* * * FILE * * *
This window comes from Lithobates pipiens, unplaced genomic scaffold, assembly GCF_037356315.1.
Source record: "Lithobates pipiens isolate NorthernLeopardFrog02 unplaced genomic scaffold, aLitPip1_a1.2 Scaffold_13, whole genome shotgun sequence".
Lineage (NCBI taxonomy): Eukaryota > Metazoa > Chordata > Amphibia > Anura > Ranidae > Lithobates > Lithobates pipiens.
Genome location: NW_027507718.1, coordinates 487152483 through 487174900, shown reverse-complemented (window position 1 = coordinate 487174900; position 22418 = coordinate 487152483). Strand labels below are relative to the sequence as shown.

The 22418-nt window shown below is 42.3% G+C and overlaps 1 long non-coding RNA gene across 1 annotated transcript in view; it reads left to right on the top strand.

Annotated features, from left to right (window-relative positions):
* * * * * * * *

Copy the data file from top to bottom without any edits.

This window comes from Lithobates pipiens, unplaced genomic scaffold, assembly GCF_037356315.1.
Source record: "Lithobates pipiens isolate NorthernLeopardFrog02 unplaced genomic scaffold, aLitPip1_a1.2 Scaffold_13, whole genome shotgun sequence".
Lineage (NCBI taxonomy): Eukaryota > Metazoa > Chordata > Amphibia > Anura > Ranidae > Lithobates > Lithobates pipiens.
Genome location: NW_027507718.1, coordinates 487152483 through 487174900, shown reverse-complemented (window position 1 = coordinate 487174900; position 22418 = coordinate 487152483). Strand labels below are relative to the sequence as shown.

The 22418-nt window shown below is 42.3% G+C and overlaps 1 long non-coding RNA gene across 1 annotated transcript in view; it reads left to right on the top strand.

Annotated features, from left to right (window-relative positions):